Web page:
Sharing the secrets
Finance transformations leveraging SAP S/4HANA need to be planned and executed with broader strategic goals in mind. Most secrets you don’t want to share, but the seven secrets discussed here need to be well-known across your entire global organization, from decision-makers and budget-holders to front-line workers. For many organizations, this is a once-in-a-lifetime chance to transform their finance function.
1. Establish a clear and shared vision for your finance organization
The vision should be a "north star," remaining fixed regardless of what swirls around it. It guides a company and protects it from inevitable distractions and naysayers. Because it is fixed, it enables a company to manage toward a clear destination and measure value before, during and after the program.
2. Create a compelling and flexible implementation roadmap
A roadmap is the "what, when, who, where and how" planning and guidance asset for the transformation. It includes the functional scope; technical landscape; timeline option and business cycles; users and business partners; global locations; and the deployment approach and governance structure.
3. Design processes with users in mind
One aspect of user-centric thinking involves the user experience. With SAP S/4HANA, it is important to look at how people work and what is needed to help users get their jobs done, rather than rewriting existing transactions with a new user interface technology.
4. Create an intelligent data framework
Don’t underestimate the value of good data and the effort involved to get it right. With any transformation, it’s important to create a data strategy early on to understand the value of data for the organization and then turn it into insights.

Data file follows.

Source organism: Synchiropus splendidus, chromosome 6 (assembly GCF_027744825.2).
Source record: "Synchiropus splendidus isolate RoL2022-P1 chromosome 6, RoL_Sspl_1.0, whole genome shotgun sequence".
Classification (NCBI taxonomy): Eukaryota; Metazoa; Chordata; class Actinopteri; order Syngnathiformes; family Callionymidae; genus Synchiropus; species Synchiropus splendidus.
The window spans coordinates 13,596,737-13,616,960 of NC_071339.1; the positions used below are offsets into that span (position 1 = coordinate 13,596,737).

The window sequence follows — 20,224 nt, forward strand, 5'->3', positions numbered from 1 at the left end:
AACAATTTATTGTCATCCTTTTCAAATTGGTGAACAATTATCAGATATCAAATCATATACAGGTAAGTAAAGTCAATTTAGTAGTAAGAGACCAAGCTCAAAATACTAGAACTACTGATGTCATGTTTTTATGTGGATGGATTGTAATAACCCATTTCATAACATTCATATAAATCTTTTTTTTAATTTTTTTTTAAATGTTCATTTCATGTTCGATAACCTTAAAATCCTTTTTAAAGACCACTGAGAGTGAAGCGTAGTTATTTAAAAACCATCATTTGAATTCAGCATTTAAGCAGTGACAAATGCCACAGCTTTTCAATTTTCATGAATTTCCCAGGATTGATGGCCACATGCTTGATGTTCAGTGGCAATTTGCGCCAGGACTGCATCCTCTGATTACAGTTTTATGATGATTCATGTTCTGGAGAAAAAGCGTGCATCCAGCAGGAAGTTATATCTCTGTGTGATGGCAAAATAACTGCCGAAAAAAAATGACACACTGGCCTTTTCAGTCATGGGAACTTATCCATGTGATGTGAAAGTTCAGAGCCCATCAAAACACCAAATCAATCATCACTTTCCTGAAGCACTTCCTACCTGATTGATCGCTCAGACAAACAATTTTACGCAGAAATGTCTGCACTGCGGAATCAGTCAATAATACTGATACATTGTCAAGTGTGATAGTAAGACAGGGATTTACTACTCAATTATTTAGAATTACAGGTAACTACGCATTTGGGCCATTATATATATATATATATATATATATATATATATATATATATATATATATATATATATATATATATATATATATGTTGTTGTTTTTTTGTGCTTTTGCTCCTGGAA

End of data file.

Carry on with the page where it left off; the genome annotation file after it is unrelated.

5. Embed innovation at the heart of the program
Enrich the right processes in your SAP S/4HANA solution with artificial intelligence and machine learning to accelerate processing, improve data accuracy and creation, eliminate reconciliations and perform allocations in real time—all while maintaining continuous global regulatory compliance and risk mitigation.
6. Manage to both global and local complexities
Every project needs to determine, document and socialize its own definitions of global and local requirements. Typically, "global" refers to common components and processes, while "local" designates legal and statutory requirements by country, along with contractual, industry regulatory, or local business practices.
7. Establish strong governance for decision-making
Governance is critical to supporting effective decision-making. It also enables companies to control the scope of the transformation, ensuring that the solution and key participants are aligned to the original vision that was established.